On Thursday (September 20th), the FDA held a meeting of the Pharmaceutical Science and Clinical Pharmacology Advisory Committee to discuss the Agency’s plans for implementation of the Knowledge‑aided Assessment and Structured Application program (KASA).  The FDA presented to the Advisory Committee two primary goals of the KASA program.  On the one hand, it is intended to make the review of the CMC section of NDAs, ANDAs, and BLAs more efficient through standardized templates that applicants would use to document product development, manufacturing, and product quality information in the application.  The expectation is that if the CMC information is provided in a consistent format from one application to another, the reviewers will be able to quickly find and assess the information.  The second goal of KASA is to allow the Agency to capture in its own databases the information from the multitude of applications it receives and reviews.  An extensive database of such information (e.g., specifications, stability data, critical quality attributes, and critical process parameters) could be used to expand the knowledge base regarding manufacturing and product quality and, thereby, allow the FDA to more objectively assess risks to product quality and performance.  Currently, although applications follow the basic eCTD format, the information submitted is unstructured text and would have to be entered manually into a database – a prohibitively resource-intensive process.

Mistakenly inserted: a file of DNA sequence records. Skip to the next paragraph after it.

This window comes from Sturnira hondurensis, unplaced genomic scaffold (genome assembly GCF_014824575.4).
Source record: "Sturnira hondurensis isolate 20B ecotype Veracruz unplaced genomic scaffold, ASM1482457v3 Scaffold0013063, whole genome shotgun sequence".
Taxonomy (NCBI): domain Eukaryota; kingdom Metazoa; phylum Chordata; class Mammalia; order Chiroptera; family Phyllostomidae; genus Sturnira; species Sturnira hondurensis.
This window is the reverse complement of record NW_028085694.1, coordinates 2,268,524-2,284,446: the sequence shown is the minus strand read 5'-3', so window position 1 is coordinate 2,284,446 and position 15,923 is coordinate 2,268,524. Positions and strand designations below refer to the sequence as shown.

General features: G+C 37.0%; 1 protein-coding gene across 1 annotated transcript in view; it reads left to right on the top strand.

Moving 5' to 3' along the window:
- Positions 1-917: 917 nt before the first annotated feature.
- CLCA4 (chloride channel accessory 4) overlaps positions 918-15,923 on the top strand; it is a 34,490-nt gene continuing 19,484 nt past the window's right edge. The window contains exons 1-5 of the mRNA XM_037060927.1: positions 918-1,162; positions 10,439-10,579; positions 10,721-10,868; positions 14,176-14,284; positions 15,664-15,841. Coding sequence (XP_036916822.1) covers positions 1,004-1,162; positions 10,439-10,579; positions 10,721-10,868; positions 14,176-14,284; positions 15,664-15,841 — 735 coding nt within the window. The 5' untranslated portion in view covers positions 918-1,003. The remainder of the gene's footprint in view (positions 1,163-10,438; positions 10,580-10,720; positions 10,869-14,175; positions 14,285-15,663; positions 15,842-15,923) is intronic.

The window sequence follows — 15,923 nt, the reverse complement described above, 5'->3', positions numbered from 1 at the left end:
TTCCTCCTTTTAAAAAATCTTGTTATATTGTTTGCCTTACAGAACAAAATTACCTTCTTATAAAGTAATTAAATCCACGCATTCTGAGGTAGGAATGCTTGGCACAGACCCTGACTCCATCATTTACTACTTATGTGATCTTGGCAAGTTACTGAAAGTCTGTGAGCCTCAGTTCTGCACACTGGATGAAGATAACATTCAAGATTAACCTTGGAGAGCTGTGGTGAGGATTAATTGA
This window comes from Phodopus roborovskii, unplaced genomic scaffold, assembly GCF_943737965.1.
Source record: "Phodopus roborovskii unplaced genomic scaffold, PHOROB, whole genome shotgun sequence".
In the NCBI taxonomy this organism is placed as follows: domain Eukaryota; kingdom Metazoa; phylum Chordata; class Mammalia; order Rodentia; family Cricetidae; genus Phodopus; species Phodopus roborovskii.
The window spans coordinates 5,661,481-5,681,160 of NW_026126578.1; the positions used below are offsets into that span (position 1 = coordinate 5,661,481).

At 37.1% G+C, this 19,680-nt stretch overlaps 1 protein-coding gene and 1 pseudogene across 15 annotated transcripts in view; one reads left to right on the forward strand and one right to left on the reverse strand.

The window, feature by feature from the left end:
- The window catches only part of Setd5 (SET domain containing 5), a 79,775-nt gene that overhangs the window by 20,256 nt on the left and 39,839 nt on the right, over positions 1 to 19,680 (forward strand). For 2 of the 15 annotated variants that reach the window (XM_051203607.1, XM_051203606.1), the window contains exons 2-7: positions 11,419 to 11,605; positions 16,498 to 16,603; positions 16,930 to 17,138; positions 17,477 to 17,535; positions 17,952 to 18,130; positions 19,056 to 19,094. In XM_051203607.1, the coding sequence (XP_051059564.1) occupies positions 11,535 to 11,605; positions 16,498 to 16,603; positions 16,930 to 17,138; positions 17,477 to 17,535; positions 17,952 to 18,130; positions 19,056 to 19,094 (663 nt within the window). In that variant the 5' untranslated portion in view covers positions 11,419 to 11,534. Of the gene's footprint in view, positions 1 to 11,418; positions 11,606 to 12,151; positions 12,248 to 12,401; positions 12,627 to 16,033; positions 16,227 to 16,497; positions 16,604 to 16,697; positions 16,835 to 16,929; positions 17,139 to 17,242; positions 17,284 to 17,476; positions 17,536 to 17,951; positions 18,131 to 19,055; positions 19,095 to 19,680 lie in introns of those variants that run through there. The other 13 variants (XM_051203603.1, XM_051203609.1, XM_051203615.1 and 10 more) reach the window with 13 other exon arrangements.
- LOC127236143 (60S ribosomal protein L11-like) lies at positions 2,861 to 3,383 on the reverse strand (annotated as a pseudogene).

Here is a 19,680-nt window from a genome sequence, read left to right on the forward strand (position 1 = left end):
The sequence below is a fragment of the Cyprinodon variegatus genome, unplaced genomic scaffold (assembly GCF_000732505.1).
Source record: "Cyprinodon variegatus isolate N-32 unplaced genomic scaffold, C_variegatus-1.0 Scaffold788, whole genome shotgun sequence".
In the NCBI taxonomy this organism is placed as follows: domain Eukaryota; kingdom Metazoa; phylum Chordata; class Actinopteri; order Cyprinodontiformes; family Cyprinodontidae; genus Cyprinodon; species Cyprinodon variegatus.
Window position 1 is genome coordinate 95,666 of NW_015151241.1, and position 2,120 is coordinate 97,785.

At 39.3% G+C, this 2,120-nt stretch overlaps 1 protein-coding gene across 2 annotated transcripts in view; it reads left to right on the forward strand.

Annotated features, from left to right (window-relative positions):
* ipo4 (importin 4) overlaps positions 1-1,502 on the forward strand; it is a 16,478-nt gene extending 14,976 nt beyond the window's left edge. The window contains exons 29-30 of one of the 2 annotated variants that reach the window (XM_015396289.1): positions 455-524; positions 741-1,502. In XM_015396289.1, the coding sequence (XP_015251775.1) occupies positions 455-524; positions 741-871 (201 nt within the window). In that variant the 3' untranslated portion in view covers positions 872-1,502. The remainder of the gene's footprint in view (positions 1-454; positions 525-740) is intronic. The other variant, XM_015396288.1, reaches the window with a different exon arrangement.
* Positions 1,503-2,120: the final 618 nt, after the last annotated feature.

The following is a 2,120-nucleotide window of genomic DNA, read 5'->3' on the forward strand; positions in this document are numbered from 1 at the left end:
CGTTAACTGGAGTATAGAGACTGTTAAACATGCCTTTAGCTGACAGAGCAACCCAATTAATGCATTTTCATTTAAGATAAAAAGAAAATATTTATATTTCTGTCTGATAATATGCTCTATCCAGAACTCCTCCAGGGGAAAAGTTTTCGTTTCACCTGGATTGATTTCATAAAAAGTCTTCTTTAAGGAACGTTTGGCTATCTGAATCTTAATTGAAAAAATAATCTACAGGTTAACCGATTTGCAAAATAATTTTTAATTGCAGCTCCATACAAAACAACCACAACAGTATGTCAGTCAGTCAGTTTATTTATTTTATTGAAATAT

During the meeting, the FDA acknowledged that it will take time to fully implement the KASA program.  It will require establishment of the appropriate standardized data fields from which applicants will choose, development of a computerized user interface to capture the data, and guidance and training of the industry.  Despite these challenges, the Advisory Committee members were unanimous in their support for the Agency to move ahead with this initiative.

Currently, the FDA is planning for a “soft” rollout of KASA in 2019 whereby the new structured application format will be voluntary.  One might conclude from this that, at some point, the KASA format will become mandatory.  As such, the FDA said it is working on a guidance under Section 745A of the FFDCA regarding the requirement to submit information to the FDA in an electronic format designated by the Agency.  It appears that the order of eventual rollout will be to ANDAs first, followed by NDAs, and finally to BLAs.

In addition to their solid support for KASA, the Committee provided the Agency with advice, including:

  • Ensure that the data captured by KASA can be exported for analysis by other data-analysis programs.
  • Ensure that the data fields can be updated with new selections to choose from.
  • Consider communicating the knowledge gained through KASA back to the industry.

Such a program could take some of the subjective evaluation out of the review process, which will likely be a welcome change from the industry’s perspective.